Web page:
By Cheryl Tay
The Subaru Legacy GT is a fine example of a family car for a man who knows how to think for himself and the family. It is built with sufficient comfort for the children yet has the performance for the driver.
This purple (actually referred to as Dark Amethyst Silica) Legacy GT test drive unit that we tried proved that theory when we took it out for an afternoon. It reminds me of a Volvo, stable and reliable but with a stronger fun factor.
The Legacy GT is not something that would turn your head or catch your attention (unless you choose a strange colour), hence not attracting unnecessary street racing challenges. At the same time though, the drive is enthusiastic enough to keep your right foot happy.
Not surprising at all as the Legacy GT shares the same Subaru Boxer engine as the sporty WRX. In this variant, the 2.5-litre turbocharged engine is mated with a five-speed automatic transmission, delivering a maximum power output of 265bhp at 5,600rpm and a maximum torque of 350Nm between 2,400rpm and 5,200rpm. You may use the paddle shifts mounted on the steering wheel when you are alone in the car to get your needed kick on a straight and long stretch of road.
The performance of the gutsy Boxer engine coupled with the smooth gearbox gives a happy drive with effective handling. With a decently healthy amount of torque, the Legacy GT is quite a joy when trying to get out of a slow-moving lane to join the faster lane in a traffic jam. It takes 6.2 seconds to get from rest to 100km/h and is relatively quick on its heels to cut in, but not to the extent which will frighten your passengers.
Of course, this is a family-oriented car after all and the suspension set-up is suited for comfort, hence making it appropriate for driving the kids to school or across the North-South highway for a holiday in Malaysia.
Cornering not as compromised as expected, with good traction from Subaru’s Symmetrical All-Wheel Drive system that balances the mass of the drivetrain well, distributing power evenly to all four wheels. In fact, you can even feel the amount of grip through the steering wheel right down to the driver’s ass.
It was a rainy afternoon the day we took out the Legacy GT and it showed us that the AWD feature is actually quite useful in Singapore even though we don’t have hilly or off-road areas to drive in.
Inside the cabin, Subaru has tried to make it upmarket and it did work to a certain degree. The interior is uncluttered and modern, with dials and controls neatly laid out and clearly visible, but somehow the feeling you get is not one of lavishness or luxury.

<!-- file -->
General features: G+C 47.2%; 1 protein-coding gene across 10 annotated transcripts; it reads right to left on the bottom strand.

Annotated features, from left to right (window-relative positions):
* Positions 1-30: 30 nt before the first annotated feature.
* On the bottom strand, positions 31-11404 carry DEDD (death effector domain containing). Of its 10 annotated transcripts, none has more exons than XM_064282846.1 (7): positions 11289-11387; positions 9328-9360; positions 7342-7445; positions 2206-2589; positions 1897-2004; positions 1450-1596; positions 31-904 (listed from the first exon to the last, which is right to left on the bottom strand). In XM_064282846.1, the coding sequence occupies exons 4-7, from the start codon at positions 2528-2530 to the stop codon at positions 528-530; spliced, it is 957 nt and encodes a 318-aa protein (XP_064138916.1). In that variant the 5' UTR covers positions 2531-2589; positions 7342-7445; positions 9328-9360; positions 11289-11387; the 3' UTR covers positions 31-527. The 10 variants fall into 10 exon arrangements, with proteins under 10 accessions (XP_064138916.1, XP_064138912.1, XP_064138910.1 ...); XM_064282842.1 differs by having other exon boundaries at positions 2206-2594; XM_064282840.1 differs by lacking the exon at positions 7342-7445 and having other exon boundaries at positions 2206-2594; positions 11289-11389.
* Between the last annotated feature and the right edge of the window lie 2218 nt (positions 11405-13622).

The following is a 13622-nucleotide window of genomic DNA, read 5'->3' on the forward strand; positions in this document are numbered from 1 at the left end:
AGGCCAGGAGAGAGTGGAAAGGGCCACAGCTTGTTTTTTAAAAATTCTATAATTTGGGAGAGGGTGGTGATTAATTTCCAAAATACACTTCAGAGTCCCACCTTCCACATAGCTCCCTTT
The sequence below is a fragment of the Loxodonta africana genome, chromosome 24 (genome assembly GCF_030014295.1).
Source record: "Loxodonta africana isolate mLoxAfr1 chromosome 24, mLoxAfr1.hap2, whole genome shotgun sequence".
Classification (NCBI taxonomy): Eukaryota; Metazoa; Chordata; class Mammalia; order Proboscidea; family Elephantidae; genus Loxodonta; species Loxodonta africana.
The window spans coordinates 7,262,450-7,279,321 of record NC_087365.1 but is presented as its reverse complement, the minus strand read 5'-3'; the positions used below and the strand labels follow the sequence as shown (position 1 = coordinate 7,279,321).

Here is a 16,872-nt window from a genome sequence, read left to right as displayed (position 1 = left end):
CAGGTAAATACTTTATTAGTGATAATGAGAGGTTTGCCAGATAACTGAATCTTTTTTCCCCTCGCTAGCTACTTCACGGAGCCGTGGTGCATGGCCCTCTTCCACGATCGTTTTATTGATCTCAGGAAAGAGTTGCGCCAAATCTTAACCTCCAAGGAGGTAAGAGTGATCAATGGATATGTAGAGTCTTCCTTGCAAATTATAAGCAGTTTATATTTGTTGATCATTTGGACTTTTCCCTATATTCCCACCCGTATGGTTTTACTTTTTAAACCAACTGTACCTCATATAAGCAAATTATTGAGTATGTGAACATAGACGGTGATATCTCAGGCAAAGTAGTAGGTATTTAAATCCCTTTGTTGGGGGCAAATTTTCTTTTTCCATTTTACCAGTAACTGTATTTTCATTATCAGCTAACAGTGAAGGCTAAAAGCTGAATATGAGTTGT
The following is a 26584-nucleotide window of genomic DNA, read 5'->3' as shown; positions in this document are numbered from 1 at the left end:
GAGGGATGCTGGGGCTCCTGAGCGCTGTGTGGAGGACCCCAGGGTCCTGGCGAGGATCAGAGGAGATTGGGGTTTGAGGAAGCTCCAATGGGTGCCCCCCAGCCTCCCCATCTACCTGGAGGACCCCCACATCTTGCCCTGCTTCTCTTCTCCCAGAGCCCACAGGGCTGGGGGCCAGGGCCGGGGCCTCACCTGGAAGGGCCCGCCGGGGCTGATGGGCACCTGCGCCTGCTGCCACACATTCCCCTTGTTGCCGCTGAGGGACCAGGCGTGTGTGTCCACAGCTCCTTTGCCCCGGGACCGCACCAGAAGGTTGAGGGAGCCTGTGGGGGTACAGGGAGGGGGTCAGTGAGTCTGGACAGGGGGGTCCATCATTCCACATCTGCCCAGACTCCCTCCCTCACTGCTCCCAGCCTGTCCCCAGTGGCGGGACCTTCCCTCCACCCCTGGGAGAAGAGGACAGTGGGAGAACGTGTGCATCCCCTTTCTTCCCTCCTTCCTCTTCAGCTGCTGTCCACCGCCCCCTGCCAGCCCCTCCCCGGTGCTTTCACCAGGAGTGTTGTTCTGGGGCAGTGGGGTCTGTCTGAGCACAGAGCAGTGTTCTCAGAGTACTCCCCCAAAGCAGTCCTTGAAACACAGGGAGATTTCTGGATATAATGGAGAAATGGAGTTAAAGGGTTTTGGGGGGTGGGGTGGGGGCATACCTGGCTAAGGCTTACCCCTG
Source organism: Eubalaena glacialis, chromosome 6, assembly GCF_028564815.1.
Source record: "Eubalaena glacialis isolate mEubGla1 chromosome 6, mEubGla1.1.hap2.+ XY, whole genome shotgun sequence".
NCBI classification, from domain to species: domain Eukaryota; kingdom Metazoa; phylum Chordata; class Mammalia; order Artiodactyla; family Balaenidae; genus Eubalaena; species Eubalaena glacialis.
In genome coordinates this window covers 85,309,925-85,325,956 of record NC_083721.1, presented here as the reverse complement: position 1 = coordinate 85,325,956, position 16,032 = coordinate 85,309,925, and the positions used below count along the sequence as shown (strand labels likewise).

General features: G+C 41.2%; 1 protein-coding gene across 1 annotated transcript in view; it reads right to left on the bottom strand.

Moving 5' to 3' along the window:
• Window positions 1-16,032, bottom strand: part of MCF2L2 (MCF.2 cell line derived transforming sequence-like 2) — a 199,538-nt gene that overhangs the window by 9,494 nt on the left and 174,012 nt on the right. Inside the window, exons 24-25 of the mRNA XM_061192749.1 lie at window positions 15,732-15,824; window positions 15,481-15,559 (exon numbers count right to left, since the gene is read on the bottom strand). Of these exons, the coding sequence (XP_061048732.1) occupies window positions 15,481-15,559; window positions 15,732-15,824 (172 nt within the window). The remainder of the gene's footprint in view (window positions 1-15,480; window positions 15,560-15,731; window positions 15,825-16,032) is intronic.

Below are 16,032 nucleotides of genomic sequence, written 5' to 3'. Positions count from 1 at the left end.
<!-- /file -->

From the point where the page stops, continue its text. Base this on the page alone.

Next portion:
Other features include rear cabin air vents dual-zone air-conditioning, cruise control, audio controls on the steering wheel, auxiliary audio input jack for your personal selection of in-car music and the Subaru Intelligent (SI) System.
Something interesting is the electronic parking brake which is operated by push button (push to engage and pull to deactivate), making it easier to use than a foot brake or hand lever and also freeing up space in the footwell and centre console.
But where the Legacy GT scores compared to its competitors like the Toyota Camry and the Nissan Cefiro, is in its ability to entice and appeal to a younger, hence wider, crowd. Stereotypically, a family car need not be dashingly attractive with angular lines and sleek curves. As long as it is practical, fuel-economic and spacious, the car will suffice for a daily mode of transport.
However, the Legacy GT has done more and gone beyond that stereotype, offering a family vehicle option that doesn’t entirely remove the racer bit from the driver. Satisfying both the family and the driver with a need for an occasional speed, the Legacy GT is the right formula (minus the sleepy looks).
Subaru Legacy 2.5GT
Engine: 2,457cc 4-cylinder DOHC 16v turbocharged
Transmission: Five-speed automatic
Max Power: 265bhp at 5,600rpm
Max Torque: 350Nm at 2,400-5,200rpm
0-100km/h: 6.2 secs
Top Speed: 245km/h
Price: $180,888 with COE (accurate at time of printing)
Distributor: Motor Image Enterprises